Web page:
Over at Religion & Politics, Thomas Lewis has an essay on the admixture of religion and politics in Rhode Island. Roger Williams founded the colony of Rhode Island in large part to create a haven of religious tolerance, after he was expelled from Massachusetts. Rhode Island is also an interesting venue for such fights because it is overwhelmingly Roman Catholic and overwhelmingly Democratic. The essay points to the central conundrum in these fights: Williams wanted to keep religion and politics separate, but they keep mixing anyway, and in the U.S. the default position has become to keep the public square - the officially public square, that is anything governmental - free of all religious symbols. But, how is that not an endorsement of secularism? These issues are very, very thorny.
Islamophobia is one of the uglier sins of our day. Also one of the more prominent. But, a victory was achieved yesterday in the fight against Islamophobia when Chief Judge Todd Campbell of the Nashville federal District Court ruled that the building of a new mosque in Murfreesboro, Tennessee could proceed. In June, a local judge cited “tremendous public interest” in ruling that the new mosque needed to meet a different, and higher, hurdle from that imposed on other religious building permits. The lead counsel for the mosque was the Becket Fund’s Deputy General Counsel Luke Goodrich.
Earlier in the day, before the ruling, the Becket Fund released a powerful statement on the issue. The letter detailed the campaign of intimidation and violence to which the mosque’s members had been subjected. And, in the finest tradition of American concern for liberty, the letter stated:
Rabbi David Saperstein,Director of the Religious Action Center of Reform Judaism, issued the following statement in response to the charge made my Cong. Michele Bachmann and other House Republicans, that the Muslim Brotherhood had infiltrated the U.S. government:
I am deeply troubled by the allegations made by Rep. Michelle Bachmann and other Members of Congress in letters to the Departments of Justice, Homeland Security, Defense and State, asserting that respected government officials and religious organizations are connected to the Muslim Brotherhood. The letters assert that Huma Abedin, Deputy Chief of Staff to Secretary Clinton, the Islamic Society of North America (ISNA), and ISNA President Imam Mohammed Magid, are all connected to the Muslim Brotherhood, posing a potential security risk to the United States.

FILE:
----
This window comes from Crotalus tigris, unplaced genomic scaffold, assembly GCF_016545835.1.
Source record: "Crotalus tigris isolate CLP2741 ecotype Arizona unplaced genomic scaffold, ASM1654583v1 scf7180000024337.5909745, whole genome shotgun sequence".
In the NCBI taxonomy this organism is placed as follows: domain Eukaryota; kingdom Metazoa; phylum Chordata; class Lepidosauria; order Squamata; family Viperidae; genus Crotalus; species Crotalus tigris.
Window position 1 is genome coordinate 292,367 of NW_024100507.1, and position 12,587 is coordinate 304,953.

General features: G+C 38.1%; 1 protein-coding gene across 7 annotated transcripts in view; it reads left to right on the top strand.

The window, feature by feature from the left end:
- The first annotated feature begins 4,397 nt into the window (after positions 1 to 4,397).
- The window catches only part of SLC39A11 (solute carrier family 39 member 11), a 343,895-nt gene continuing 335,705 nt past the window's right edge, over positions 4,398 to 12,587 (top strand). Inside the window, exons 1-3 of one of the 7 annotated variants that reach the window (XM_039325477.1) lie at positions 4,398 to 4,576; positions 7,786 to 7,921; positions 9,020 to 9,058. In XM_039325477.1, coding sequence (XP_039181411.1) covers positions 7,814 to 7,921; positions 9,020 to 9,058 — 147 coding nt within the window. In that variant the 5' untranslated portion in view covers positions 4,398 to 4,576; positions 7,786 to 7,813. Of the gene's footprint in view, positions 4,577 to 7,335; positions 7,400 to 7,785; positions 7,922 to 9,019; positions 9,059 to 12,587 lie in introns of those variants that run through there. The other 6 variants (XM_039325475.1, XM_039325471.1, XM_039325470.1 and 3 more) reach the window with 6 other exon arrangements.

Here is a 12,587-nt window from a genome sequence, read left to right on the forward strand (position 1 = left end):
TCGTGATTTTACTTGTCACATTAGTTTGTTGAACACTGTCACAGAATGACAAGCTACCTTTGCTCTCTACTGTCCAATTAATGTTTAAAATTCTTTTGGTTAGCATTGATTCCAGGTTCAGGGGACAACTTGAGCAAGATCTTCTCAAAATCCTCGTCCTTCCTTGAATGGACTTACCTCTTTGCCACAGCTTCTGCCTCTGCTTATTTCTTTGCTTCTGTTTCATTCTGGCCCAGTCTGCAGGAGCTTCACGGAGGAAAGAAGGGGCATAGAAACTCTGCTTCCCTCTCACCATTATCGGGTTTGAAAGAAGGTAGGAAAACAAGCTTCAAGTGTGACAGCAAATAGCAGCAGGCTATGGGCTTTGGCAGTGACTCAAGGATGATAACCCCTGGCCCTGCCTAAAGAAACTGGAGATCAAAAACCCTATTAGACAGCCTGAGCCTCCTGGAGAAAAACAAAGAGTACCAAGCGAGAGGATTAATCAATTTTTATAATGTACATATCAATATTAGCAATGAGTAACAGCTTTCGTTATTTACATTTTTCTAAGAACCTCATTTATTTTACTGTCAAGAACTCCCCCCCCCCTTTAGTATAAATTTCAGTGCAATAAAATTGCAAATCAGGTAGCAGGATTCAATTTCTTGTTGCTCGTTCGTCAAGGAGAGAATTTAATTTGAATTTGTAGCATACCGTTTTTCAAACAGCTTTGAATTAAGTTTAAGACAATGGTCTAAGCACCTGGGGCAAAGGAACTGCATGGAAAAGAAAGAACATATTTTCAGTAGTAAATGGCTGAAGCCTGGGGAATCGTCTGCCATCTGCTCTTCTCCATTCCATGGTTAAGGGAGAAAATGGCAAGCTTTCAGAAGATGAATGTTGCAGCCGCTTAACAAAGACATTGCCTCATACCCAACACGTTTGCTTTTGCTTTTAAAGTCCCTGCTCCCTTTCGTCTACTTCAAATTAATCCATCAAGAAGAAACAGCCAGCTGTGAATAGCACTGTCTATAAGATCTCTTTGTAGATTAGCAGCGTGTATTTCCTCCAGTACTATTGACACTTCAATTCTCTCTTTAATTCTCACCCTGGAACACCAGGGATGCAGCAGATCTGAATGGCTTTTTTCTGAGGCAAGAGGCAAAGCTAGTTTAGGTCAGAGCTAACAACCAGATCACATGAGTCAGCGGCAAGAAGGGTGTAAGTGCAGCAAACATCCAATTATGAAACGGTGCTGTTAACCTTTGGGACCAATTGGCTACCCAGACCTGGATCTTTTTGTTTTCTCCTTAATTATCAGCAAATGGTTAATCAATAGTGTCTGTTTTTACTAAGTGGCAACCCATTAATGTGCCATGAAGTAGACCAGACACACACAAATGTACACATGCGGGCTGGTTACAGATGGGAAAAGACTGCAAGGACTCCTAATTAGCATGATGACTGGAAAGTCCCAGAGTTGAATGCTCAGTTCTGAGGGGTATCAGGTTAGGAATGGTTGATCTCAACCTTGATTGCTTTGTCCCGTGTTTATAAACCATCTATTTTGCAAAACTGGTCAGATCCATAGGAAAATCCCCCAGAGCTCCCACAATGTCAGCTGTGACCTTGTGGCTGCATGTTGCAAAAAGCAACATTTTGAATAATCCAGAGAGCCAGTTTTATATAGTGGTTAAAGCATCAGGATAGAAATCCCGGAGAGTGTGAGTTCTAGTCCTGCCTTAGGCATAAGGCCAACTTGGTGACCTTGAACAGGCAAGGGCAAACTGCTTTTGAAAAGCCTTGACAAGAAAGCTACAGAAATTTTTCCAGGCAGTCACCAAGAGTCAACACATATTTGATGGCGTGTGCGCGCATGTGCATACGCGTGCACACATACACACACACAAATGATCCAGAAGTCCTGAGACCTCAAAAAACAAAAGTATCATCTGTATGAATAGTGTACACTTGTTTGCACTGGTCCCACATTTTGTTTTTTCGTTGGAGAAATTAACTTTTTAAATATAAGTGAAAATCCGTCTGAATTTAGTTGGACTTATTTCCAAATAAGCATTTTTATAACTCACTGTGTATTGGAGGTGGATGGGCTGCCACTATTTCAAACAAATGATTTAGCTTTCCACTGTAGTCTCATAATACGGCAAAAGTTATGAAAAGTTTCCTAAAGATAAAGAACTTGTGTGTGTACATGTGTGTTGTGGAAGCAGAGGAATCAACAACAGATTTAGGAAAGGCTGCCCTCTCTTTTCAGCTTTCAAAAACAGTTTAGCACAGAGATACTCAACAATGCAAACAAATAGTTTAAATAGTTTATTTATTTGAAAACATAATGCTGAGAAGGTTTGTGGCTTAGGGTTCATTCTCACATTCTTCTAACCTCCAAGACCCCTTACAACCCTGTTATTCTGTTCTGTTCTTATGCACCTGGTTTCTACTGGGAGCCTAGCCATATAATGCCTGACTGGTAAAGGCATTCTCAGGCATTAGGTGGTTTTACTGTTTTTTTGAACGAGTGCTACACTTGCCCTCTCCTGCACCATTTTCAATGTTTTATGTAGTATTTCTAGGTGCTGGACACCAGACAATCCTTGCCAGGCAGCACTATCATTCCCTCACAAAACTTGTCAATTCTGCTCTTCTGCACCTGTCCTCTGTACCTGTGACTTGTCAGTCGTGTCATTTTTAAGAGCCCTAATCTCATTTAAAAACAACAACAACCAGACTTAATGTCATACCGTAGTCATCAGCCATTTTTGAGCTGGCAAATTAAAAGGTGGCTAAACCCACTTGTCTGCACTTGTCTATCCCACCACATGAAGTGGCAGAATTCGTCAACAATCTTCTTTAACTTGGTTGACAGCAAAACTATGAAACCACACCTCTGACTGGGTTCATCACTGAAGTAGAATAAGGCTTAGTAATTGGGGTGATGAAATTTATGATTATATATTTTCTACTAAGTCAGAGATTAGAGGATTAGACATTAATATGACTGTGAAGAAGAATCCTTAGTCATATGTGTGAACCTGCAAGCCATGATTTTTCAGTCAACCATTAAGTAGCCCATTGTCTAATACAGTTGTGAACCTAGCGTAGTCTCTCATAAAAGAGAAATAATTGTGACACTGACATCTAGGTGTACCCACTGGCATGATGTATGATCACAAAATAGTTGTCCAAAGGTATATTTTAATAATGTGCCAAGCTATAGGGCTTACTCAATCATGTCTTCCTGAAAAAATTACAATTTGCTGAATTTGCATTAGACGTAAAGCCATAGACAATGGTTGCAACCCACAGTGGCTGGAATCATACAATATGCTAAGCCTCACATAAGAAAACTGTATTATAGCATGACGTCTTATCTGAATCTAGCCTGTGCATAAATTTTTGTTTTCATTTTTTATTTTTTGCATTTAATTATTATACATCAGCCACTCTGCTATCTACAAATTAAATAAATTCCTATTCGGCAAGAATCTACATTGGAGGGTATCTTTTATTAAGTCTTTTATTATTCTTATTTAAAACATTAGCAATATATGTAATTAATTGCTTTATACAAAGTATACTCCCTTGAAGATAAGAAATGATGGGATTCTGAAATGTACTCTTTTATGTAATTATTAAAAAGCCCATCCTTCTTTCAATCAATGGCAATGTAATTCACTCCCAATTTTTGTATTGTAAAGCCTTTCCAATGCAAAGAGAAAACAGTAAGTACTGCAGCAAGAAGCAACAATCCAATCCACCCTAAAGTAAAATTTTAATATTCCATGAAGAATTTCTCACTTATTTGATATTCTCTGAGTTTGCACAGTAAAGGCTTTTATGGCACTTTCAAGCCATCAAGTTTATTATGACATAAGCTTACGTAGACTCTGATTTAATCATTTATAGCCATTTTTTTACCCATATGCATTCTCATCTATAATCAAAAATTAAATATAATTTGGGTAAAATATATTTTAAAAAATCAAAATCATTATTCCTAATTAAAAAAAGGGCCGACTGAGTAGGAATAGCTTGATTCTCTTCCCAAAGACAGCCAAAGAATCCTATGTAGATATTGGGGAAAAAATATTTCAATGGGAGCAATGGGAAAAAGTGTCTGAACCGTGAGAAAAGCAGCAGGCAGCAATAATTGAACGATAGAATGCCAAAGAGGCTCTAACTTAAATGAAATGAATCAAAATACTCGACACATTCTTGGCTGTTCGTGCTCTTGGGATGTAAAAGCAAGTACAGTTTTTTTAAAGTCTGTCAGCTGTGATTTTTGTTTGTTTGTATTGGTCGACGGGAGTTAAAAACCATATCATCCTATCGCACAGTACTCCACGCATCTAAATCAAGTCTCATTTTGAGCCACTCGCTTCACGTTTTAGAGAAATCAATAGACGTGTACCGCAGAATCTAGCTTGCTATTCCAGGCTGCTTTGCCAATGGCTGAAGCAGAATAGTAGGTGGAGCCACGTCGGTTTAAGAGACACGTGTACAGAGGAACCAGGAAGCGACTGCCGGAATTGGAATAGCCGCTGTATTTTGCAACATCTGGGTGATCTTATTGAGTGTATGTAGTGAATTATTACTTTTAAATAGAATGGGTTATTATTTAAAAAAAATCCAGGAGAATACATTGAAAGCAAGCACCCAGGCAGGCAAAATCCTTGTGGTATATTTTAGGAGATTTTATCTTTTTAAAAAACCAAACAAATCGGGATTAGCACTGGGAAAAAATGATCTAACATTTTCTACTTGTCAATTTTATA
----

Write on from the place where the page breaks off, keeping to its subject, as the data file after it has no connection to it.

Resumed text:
The Reform Movement, and I personally, have worked with Ms. Abedin, Imam Magid and ISNA for many years. All have worked on behalf of U.S. interests at home and abroad, built relationships across religious lines and affirmed U.S. constitutional values.
A new poll shows President Obama opening up a jaw-dropping 48 percent lead among Latinos, 70% to Gov. Romney's 22%. In 2008, Obama beat Sen. John McCain among Latins by 36%. Of course, many of Romney's strongest moments during the GOP debates were when he was criticizing his opponents for being too humane on the issue of immigration, so the numbers should not surprise. But, they spell one thing for Romney and the Republicans: Defeat. If Obama wins the Latino vote by any margin north of 40%, he takes Colorado, Nevada, Virginia, and it is difficult to see how Romney loses all three of those states and still makes it to 270.
Georgetown's Michael Kazin has a snappy, incisive essay up at the New Republic about why businessmen do not usually make good politicians. Amidst all the fevered speculation about when Romney left Bain, and what is in those tax returns, Kazin's lesson is more accessible and more important: The skill set needed to be successful in business is vastly different from the skill set needed to win an election and to govern afterwards. It is worth remembering that this is Mr. Romney's fourth campaign, and in the three previous ones, he only won once.
For many people, the decision by the Boy Scouts of America to continue its ban on gays is an easy call. In one sense, I think this judgment is correct. The Boy Scouts made a bad decision. But, the more important issue is whether or not the Boy Scouts of America have a right to make bad decisions. They do.
Michele Bachmann released the text of a letter she sent to Cong. Keith Ellison yesterday, explaining why she is calling for an investigation into the possibility of infiltration by the Muslim Brotherhood in the u.S. government. The letter repeats earlier charges by Bachmann hurled at Huma Abedin, a longtime aide to Secretary of State Hillary Clinton and wife of former Congressman Anthony Weiner.
Hard to judge whether this is more vile than crazy or more crazy than vile. But, it is a measure of where today's GOP is on the zaniness spectrum. Look for Bachmann to get a rousing ovation when she addresses the GOP convention next month. She is not that far out-of-the-mainstream of today's GOP. Sadly. Very sadly.
At his Religion News Service blog, Mark Silk skewers Douthat's essay about the Episcopalians, with a different argument from the one I made yesterday.
Thde difference between Silk and Douthat is an obvious one: Silk is a scholar.
It is unsurprising that Leon Wieseltier took a couple of weeks before giving us his thoughts on the Supreme Court's decision to uphold the Affordable Care Act. It was worth the wait. You can read his short essay here.
Mitt Romney had one of his better moments yesterday, better because his words sounded recognizably human. At a fundraiser in Jackson, Mississippi, Romney said: